Q: So how does your background and your experience impact your life as a FSO [Foreign Service Officer] spouse?

TATTONI-MARCOZZI: I think it does enormously and on so many levels. First, you bring to the table another set of skills from a different culture and a different background and sometimes also a different understanding of world politics or cultures. So, you do feel that your point of view, which might be different from your spouse, is appreciated and sometimes beneficial to the conversation. From that point of view, you feel quite empowered because you feel that you are able to open some doors and some windows into the understanding of other peoples and cultures, languages, and vice versa. Of course, at the same time, it is a bit of a challenge, because once you start living that life, following your partner in the Foreign Service, you have to rather quickly understand not only the American way of living and working but also the American bureaucracy and the American system and thousands of acronyms which you’re not used to. So that, it’s a sort of double-edged sword. Somehow you feel that you totally belong, and you actually have a very good role, but at the same time, you do feel like a fish out of water because you haven’t grown up organically in that culture.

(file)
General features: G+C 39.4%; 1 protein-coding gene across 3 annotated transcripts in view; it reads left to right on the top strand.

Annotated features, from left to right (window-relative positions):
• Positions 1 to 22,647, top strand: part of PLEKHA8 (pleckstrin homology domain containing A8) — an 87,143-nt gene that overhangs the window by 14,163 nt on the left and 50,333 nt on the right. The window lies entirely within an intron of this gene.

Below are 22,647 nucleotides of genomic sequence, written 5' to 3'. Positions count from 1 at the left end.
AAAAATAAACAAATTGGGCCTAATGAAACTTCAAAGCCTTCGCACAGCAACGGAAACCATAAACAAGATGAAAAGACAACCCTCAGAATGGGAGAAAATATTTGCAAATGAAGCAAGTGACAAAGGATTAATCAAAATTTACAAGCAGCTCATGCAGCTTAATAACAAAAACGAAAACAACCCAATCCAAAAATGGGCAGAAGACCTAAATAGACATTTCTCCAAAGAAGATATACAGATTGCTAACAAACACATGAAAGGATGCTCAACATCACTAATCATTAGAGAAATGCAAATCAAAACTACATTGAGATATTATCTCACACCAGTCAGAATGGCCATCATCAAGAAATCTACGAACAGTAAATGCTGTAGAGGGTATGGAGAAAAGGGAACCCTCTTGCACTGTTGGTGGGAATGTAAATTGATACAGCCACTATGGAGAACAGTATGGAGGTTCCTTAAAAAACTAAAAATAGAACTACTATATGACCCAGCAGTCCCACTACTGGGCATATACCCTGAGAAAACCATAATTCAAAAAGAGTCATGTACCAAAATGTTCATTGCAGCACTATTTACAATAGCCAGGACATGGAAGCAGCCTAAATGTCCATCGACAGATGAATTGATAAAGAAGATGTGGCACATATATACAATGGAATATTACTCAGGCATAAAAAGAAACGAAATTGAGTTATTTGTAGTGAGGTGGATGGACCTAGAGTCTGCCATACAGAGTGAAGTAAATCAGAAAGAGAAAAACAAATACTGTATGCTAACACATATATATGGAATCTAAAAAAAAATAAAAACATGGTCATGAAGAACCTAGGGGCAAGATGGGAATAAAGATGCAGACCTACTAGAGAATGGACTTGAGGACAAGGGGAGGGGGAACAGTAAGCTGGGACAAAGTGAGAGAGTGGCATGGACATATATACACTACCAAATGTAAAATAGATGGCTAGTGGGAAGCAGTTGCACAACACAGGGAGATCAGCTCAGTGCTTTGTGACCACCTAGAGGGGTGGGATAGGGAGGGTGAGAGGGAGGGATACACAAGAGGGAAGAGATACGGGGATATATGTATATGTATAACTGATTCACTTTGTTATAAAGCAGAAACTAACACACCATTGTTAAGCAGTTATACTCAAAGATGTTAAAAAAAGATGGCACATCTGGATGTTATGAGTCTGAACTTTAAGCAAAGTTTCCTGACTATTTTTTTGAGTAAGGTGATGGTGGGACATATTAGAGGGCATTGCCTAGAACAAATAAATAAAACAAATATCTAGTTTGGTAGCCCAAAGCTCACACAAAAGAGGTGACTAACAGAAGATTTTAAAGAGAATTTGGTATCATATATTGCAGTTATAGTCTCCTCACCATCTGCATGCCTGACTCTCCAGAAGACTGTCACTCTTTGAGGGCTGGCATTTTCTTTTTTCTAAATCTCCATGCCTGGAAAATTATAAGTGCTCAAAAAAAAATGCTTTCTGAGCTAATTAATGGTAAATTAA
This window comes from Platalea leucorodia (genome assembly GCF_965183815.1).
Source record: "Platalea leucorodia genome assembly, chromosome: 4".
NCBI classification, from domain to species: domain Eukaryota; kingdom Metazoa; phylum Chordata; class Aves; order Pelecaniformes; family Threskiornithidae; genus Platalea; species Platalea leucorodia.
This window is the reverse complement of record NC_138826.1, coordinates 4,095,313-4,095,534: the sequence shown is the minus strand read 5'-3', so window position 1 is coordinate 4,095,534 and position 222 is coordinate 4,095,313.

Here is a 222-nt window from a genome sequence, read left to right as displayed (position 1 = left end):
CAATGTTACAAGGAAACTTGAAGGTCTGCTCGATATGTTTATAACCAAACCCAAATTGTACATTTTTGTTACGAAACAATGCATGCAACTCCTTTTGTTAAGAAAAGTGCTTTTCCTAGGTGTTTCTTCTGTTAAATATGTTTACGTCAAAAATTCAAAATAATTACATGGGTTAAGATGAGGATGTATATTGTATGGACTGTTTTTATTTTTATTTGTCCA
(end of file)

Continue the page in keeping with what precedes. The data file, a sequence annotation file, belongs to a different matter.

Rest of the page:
Q: So, you had to learn not only the American culture but also the American Government culture. And all those acronyms, how an embassy works, and all of that, especially as Eric moved up the ranks to be DCM [Deputy Chief of Mission], and then finally Ambassador. So that’s kind of how you adapted to Foreign Service life and living abroad. How was it being associated with American embassies? You were in the American life but a foreigner within the American Embassy.